Can ‎– Tago Mago

Mute ‎– 9273-2, The Grey Area ‎– 9273-2, Spoon Records ‎– 9273-2
SACD, Hybrid, Album, Reissue, Remastered


1 Paperhouse 7:29
2 Mushroom 4:08
3 Oh Yeah 7:22
4 Halleluhwah 18:32
5 Aumgn 17:22
6 Peking O 11:35
7 Bring Me Coffee Or Tea 6:47

Companies, etc.



Remastered reissue of this 1971 LP.
Licensed for release by Spoon Records.

Barcode and Other Identifiers

  • Barcode: 724596927328
  • Matrix / Runout: SUHD-010280A1 1
  • Matrix / Runout: SULD-010280 1

Other Versions (5 of 75) View All

Cat# Artist Title (Format) Label Cat# Country Year
UAS 29 211/12 X Can Tago Mago(2xLP, Album, Gat) United Artists Records UAS 29 211/12 X Germany 1971 Sell This Version
UAS 29 211/12 X Can Tago Mago(2xLP, Album, RE, Unofficial, Gat) United Artists Records UAS 29 211/12 X Germany Unknown Sell This Version
Spoon 006/7 Can Tago Mago(2xLP, Album, Unofficial, Gat) Spoon Records (2) Spoon 006/7 Germany 2014 Sell This Version
UAS 29 211/12 X Can Tago Mago(2xLP, RE, Unofficial) United Artists Records (2) UAS 29 211/12 X Germany 2007 Sell This Version
UAS 29 211, UAS 29 211 X Can Tago Mago(2xLP, Album, RE, Unofficial, Pur) United Artists Records (2), United Artists Records (2) UAS 29 211, UAS 29 211 X US Unknown Sell This Version


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December 13, 2010
this disc is a monstrosity, but it's a brilliant monstrosity. nowadays, it's packaged on one cd, but it was initially packaged on two lps. how does one describe can to the non-initiated? at their most basic level, can were a psychedelic blues act. they spent half of their recording time just rocking out and the other half of the time attempting to dement your soul. as such, their records play out as strange orgies full of schizophrenic imagery and delusional ramblings. they are fascinating delves into pure insanity. be careful; they may draw you in.

understanding the layout is key in understanding the record itself. the first three tracks, which made up what was initially the first side of the first lp, are much tamer than the last three quarters of the record is. that's not to say that these tracks are conventional pop songs. they would exist under the broad label of "epic rock", which is consciously indescriptive as part of what makes epic rock epic rock is the fact that it's incomparable to anything else. these tracks integrate multiple parts, soft-loud transitions, prominent lead guitars, a poet/lyricist and aggressive drumming; it's epic rock, but it's very abstract and psychedelic epic rock. taken as a whole, these tracks would make a fine little single or ep. let's even consider them as an isolated ep for the moment and tackle the rest of the record within a completely different context.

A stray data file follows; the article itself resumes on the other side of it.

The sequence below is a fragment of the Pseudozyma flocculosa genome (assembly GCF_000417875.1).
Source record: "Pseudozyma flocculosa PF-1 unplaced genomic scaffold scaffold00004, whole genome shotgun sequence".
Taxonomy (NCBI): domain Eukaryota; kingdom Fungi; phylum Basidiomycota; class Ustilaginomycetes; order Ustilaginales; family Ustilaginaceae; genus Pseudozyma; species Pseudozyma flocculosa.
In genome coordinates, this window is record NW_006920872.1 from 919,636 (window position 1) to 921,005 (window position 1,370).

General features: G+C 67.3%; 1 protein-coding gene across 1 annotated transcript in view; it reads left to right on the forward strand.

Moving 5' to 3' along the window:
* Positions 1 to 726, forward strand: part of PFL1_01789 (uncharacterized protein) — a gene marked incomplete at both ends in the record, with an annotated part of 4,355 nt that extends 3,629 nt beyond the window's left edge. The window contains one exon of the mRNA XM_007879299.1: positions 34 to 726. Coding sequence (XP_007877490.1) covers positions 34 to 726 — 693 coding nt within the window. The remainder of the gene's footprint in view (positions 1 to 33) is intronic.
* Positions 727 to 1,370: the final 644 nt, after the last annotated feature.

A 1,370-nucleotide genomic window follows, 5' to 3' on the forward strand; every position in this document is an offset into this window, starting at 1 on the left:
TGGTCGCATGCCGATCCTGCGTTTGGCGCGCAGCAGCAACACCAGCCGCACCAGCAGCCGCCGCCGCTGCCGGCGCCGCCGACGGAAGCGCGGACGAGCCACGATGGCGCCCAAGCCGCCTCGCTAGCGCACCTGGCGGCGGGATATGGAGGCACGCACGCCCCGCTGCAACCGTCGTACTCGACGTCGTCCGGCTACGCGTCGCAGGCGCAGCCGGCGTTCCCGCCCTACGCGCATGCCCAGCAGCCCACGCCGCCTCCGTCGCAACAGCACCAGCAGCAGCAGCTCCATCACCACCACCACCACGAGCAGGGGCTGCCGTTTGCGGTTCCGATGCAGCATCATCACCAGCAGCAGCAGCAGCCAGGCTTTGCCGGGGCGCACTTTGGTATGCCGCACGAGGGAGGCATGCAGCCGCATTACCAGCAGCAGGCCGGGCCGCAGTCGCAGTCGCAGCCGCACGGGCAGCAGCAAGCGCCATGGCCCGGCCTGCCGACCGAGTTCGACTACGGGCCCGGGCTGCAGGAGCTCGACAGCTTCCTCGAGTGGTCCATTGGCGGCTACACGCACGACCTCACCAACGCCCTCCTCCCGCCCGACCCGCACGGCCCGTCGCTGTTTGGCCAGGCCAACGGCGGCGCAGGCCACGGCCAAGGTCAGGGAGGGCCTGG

the 4th track is the entire second side of the first lp. now, suppose that the act that wrote the first three tracks is some other act, not can, but a pseudocan that exists only in the alter-reality that is invoked by the record itself. after they finished recording the first three tracks, they went out to get drunk at some watering hole somewhere - it's a musician thing - and, while they were there, a band was playing "halleluhwah". did they actually write that or were they just jamming? did they dance? i don't know, i wasn't around. this fourth track clocks in at over eighteen minutes, but the track itself is only ten seconds long, it's just repeated 112 times. there is a short pause near the one third mark and a prog rock crescendo at the end.

then, something happens. what happens? i don't know, i wasn't around. maybe somebody slipped something into the drinks. maybe somebody got shot. maybe they met somebody outside with some kind of magical potion. it's just unclear. what is clear is that the first side of the second lp is something you should definitely not play for somebody that is experimenting with psychedelics for the first time, although it may be an enjoyable trip for the long initiated.

the last side of the record, while split into two tracks, also plays out as though it is a single, confused, messy track. daffy duck makes an uncredited cameo about halfway through the track, apparently in the role of an auctioneer. eventually, the racket subsides and the record ends on a less aggressive note.

in reviewing this record, i listened to it on repeat for several days, usually through headphones. the record as a whole is extremely expansive; from the second side on, it's difficult to break the sound down into parts, let alone into tracks. suzuki is impossible to understand throughout most of the disc, which deprives the disc of any kind of context. while it takes some getting used to, the climax of the record really is aumgn and it really is climactic once you finally get your head around it. the track peking O is a notable weak point as, although the track itself flows quite well, the vocal experiments get irritating fairly quickly.

stay far away from this disc unless you're willing to invest some time into it.